Politics & Policy

Mike Lee Bids to Reclaim Congressional Power from the Executive

Sen. Mike Lee (Gage Skidmore/Flickr)

‘Do you see those stacks of papers over there?”

Just pointing won’t suffice for Senator Mike Lee. He gets up from his chair and walks over to a wooden cabinet in the corner of his office.

The shelves are filled with stacks of white paper. My eyes settle on one of the thicker sheaves, which has a red bow on top. He notices. “No, no, not the one with the bow. That’s the omnibus.”

He picks up a 400-page pile, only a few inches tall. It comprises all of the laws Congress passed in 2014. The second stack — over 80,000 pages, around eleven feet high — he can’t hold. It’s the 2014 federal register, which contains all federal regulations to date.

“This should give you a sense of the problem.”

In Lee’s estimation, the imbalance between the two stacks is indicative of how much lawmaking power Congress has ceded to the executive branch. He sees a body of lawmakers unwilling to make the “tough choices” that are their rightful responsibility, and peppering their bills with phrases such as “the Secretary shall determine” that pass the buck to a cabinet agency all too willing to take it. It’s the reason, for instance, regulations continue to pour out of Dodd-Frank: Through the creation of the Financial Stability Oversight Council, Congress left all discretion over whether a bank has gotten too big to the Treasury secretary, rather than outlining a metric itself.

Complaints about executive overreach have recently become common among Republicans on Capitol Hill — in the agenda he announced last week, Speaker Paul Ryan deemed restoring the separation of powers a top priority for 2016 and beyond — but Lee has been quietly launching an offensive against what he deems “the foremost inadequacy of Congress” for nearly a year. He’s worked the halls of both chambers since March to garner support for his “Article I Project,” or “A1P” for short. The Utah senator envisions the project as an “in-house think tank” where legislators identify instances in which congressional authority has been usurped and devise ways to reclaim it. He’s already convinced allies such as Senator Jeff Flake (R., Ariz.) to back the idea, and his team is readying for a glossy rollout: Lee will announce the project in a February 3 speech at Hillsdale’s Kirby Center, and later in an op-ed with Representative Jeb Hensarling (R., Texas).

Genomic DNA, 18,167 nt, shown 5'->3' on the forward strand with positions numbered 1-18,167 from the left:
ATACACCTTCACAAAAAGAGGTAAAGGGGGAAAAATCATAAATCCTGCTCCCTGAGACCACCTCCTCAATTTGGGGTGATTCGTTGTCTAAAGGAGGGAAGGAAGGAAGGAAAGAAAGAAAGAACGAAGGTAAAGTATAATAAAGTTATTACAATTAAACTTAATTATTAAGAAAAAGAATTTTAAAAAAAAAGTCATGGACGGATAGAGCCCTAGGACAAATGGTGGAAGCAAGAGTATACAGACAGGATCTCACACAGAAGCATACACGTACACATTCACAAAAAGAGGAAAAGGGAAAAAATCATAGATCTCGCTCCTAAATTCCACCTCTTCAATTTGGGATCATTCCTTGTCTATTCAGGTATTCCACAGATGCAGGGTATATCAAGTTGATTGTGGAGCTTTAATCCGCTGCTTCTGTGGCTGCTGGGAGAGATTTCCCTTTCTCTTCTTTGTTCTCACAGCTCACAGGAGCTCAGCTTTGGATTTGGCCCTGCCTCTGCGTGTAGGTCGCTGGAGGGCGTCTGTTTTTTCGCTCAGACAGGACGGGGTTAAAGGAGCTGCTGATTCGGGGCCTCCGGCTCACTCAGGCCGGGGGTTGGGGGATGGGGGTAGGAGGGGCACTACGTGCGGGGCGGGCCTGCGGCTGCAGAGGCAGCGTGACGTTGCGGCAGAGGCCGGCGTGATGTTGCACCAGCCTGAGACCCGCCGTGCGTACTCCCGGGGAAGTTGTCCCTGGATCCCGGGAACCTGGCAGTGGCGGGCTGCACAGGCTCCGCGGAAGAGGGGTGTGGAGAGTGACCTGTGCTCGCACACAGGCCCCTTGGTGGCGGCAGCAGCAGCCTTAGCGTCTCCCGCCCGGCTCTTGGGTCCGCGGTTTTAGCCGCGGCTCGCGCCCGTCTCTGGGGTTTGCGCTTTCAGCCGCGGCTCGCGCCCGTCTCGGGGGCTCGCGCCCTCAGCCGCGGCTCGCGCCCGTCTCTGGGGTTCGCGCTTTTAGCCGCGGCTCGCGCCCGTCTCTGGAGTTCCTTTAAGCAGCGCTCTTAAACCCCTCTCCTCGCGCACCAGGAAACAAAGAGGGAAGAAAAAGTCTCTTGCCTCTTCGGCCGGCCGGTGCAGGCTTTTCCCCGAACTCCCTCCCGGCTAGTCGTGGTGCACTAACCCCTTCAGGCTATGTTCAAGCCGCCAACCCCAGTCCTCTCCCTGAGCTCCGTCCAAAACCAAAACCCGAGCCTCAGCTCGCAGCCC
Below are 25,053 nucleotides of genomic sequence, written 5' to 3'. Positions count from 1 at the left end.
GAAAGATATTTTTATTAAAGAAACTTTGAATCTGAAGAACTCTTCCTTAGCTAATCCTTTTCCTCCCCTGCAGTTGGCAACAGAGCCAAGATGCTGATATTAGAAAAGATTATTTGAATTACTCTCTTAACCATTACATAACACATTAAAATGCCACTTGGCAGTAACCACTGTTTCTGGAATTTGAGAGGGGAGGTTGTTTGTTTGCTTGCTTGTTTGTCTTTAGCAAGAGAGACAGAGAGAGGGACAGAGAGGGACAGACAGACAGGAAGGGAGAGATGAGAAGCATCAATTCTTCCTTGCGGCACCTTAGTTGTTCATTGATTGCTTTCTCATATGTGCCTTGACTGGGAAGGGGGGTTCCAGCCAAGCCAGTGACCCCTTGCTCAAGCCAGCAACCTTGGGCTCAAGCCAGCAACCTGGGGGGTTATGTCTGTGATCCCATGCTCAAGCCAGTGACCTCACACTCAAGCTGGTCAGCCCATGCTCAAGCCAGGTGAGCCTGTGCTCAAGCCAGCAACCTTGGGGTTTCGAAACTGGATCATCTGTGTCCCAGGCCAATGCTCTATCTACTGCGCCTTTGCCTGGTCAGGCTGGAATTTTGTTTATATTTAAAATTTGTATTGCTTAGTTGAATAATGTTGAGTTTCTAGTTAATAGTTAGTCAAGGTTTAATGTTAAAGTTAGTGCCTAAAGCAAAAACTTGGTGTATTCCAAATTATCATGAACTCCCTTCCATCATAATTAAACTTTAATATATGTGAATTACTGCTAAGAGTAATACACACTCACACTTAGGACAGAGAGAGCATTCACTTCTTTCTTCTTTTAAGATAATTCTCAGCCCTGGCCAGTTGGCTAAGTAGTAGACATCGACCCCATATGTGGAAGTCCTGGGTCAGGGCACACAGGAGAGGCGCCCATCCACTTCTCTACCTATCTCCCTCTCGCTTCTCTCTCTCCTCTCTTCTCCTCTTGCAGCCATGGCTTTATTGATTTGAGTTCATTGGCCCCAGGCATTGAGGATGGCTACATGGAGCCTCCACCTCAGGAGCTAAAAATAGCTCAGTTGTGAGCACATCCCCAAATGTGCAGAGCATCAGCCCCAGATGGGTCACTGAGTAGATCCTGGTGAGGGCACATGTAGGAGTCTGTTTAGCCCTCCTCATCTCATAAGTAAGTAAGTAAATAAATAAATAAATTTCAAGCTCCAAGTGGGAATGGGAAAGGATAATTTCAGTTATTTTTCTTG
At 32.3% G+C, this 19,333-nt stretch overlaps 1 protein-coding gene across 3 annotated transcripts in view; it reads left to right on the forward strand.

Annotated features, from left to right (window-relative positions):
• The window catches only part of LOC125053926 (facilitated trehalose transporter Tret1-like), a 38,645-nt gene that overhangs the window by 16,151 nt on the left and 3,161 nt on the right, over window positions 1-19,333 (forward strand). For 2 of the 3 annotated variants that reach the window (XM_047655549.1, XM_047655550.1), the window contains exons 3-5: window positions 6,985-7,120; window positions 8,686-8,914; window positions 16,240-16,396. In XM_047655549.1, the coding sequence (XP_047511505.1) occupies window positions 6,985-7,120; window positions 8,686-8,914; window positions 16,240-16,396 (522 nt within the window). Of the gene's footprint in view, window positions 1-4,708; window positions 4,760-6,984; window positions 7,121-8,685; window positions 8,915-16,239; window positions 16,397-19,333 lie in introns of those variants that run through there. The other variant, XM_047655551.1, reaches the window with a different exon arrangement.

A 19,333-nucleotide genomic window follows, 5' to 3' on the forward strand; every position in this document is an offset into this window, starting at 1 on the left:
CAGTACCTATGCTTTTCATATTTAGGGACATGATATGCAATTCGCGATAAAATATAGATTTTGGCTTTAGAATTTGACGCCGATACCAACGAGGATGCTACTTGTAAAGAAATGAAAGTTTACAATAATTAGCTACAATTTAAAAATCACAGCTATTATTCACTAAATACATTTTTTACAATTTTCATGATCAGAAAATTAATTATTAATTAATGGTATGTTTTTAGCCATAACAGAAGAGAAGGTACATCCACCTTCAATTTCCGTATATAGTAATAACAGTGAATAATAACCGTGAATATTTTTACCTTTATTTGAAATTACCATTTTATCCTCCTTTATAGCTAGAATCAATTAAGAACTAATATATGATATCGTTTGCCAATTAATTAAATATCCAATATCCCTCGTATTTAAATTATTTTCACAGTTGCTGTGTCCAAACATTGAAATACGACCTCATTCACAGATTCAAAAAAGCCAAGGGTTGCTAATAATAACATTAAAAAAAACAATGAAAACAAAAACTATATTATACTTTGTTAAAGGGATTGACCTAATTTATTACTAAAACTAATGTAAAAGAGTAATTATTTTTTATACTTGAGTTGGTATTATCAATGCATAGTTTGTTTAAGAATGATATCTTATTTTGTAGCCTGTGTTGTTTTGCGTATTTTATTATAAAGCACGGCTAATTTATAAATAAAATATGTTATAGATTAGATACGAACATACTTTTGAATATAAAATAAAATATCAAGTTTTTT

A1P was born out of an early conversation with National Affairs editor Yuval Levin. The two shared a deepening concern that Congress was “not eager to defend its prerogative,” Levin says. The problem, he adds, stems from years of accumulated legislation engulfed in a fog of intentionally ambiguous, discretionary language that grants department secretaries “easy loopholes” to carry out their own agendas.

After Lee and Levin gave the project its namesake last April, they began circulating a memo among members and staff, introducing what they deemed a “new lane for the Conservative Reform Agenda.” A1P, Lee wrote, had four goals: reclaiming the power of the purse, controlling regulatory lawmaking, fixing executive-empowering legislative “cliffs,” and reining in executive discretion.

Those who have rallied around the project — including Representative John Ratcliffe (R., Texas), Representative Mia Love (R., Utah), and Representative Dave Brat (R., Va.) — share Lee and Levin’s concerns. And Lee says they are committed to making A1P more than a vehicle for “grandstanding” and “complaining about how bad everything is.” Rather, they hope it will serve as an institutional umbrella for legislation already in the works, such as House Budget Committee chairman Tom Price’s reforms to the budget-making process and the REINS Act, which requires any executive regulation that would cost more than $100 million to come before Congress for a vote.